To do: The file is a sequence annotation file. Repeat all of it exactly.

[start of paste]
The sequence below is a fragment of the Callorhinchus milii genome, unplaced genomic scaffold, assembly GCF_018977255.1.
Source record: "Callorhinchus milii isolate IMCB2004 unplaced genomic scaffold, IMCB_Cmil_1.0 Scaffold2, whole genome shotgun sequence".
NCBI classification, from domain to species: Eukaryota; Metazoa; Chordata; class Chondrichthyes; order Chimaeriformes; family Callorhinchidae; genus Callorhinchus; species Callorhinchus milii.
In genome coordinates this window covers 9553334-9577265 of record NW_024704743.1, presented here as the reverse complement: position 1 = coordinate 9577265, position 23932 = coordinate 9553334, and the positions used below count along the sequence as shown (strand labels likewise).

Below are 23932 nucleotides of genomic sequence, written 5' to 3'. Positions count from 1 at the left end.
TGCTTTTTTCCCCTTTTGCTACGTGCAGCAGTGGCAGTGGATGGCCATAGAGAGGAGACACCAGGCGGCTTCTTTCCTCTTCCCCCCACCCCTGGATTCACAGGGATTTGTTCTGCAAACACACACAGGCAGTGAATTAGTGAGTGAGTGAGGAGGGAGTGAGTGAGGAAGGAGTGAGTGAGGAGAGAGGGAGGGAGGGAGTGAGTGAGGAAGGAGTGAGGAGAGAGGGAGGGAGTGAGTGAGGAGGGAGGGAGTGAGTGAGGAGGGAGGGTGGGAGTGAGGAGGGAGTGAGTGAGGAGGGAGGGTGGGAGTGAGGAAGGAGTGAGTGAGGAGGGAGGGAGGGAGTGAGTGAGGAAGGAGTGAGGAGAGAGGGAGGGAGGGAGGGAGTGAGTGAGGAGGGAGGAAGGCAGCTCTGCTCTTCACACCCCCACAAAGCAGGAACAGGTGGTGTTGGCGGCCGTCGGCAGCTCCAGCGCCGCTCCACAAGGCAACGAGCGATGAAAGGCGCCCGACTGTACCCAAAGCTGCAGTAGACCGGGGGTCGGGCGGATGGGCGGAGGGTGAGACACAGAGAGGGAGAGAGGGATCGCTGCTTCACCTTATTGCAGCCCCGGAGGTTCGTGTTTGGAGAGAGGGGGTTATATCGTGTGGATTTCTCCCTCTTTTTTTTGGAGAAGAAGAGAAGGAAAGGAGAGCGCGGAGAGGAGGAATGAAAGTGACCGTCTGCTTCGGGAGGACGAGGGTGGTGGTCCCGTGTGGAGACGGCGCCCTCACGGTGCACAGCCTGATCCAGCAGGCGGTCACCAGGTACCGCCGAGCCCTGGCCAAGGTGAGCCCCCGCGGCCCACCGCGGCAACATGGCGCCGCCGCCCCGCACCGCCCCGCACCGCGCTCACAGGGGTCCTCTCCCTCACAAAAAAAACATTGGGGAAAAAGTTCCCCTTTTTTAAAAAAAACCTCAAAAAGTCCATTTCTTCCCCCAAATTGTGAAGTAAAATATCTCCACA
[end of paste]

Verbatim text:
The sequence below is a fragment of the Callorhinchus milii genome, unplaced genomic scaffold, assembly GCF_018977255.1.
Source record: "Callorhinchus milii isolate IMCB2004 unplaced genomic scaffold, IMCB_Cmil_1.0 Scaffold2, whole genome shotgun sequence".
NCBI classification, from domain to species: Eukaryota; Metazoa; Chordata; class Chondrichthyes; order Chimaeriformes; family Callorhinchidae; genus Callorhinchus; species Callorhinchus milii.
In genome coordinates this window covers 9553334-9577265 of record NW_024704743.1, presented here as the reverse complement: position 1 = coordinate 9577265, position 23932 = coordinate 9553334, and the positions used below count along the sequence as shown (strand labels likewise).

Below are 23932 nucleotides of genomic sequence, written 5' to 3'. Positions count from 1 at the left end.
TGCTTTTTTCCCCTTTTGCTACGTGCAGCAGTGGCAGTGGATGGCCATAGAGAGGAGACACCAGGCGGCTTCTTTCCTCTTCCCCCCACCCCTGGATTCACAGGGATTTGTTCTGCAAACACACACAGGCAGTGAATTAGTGAGTGAGTGAGGAGGGAGTGAGTGAGGAAGGAGTGAGTGAGGAGAGAGGGAGGGAGGGAGTGAGTGAGGAAGGAGTGAGGAGAGAGGGAGGGAGTGAGTGAGGAGGGAGGGAGTGAGTGAGGAGGGAGGGTGGGAGTGAGGAGGGAGTGAGTGAGGAGGGAGGGTGGGAGTGAGGAAGGAGTGAGTGAGGAGGGAGGGAGGGAGTGAGTGAGGAAGGAGTGAGGAGAGAGGGAGGGAGGGAGGGAGTGAGTGAGGAGGGAGGAAGGCAGCTCTGCTCTTCACACCCCCACAAAGCAGGAACAGGTGGTGTTGGCGGCCGTCGGCAGCTCCAGCGCCGCTCCACAAGGCAACGAGCGATGAAAGGCGCCCGACTGTACCCAAAGCTGCAGTAGACCGGGGGTCGGGCGGATGGGCGGAGGGTGAGACACAGAGAGGGAGAGAGGGATCGCTGCTTCACCTTATTGCAGCCCCGGAGGTTCGTGTTTGGAGAGAGGGGGTTATATCGTGTGGATTTCTCCCTCTTTTTTTTGGAGAAGAAGAGAAGGAAAGGAGAGCGCGGAGAGGAGGAATGAAAGTGACCGTCTGCTTCGGGAGGACGAGGGTGGTGGTCCCGTGTGGAGACGGCGCCCTCACGGTGCACAGCCTGATCCAGCAGGCGGTCACCAGGTACCGCCGAGCCCTGGCCAAGGTGAGCCCCCGCGGCCCACCGCGGCAACATGGCGCCGCCGCCCCGCACCGCCCCGCACCGCGCTCACAGGGGTCCTCTCCCTCACAAAAAAAACATTGGGGAAAAAGTTCCCCTTTTTTAAAAAAAACCTCAAAAAGTCCATTTCTTCCCCCAAATTGTGAAGTAAAATATCTCCACA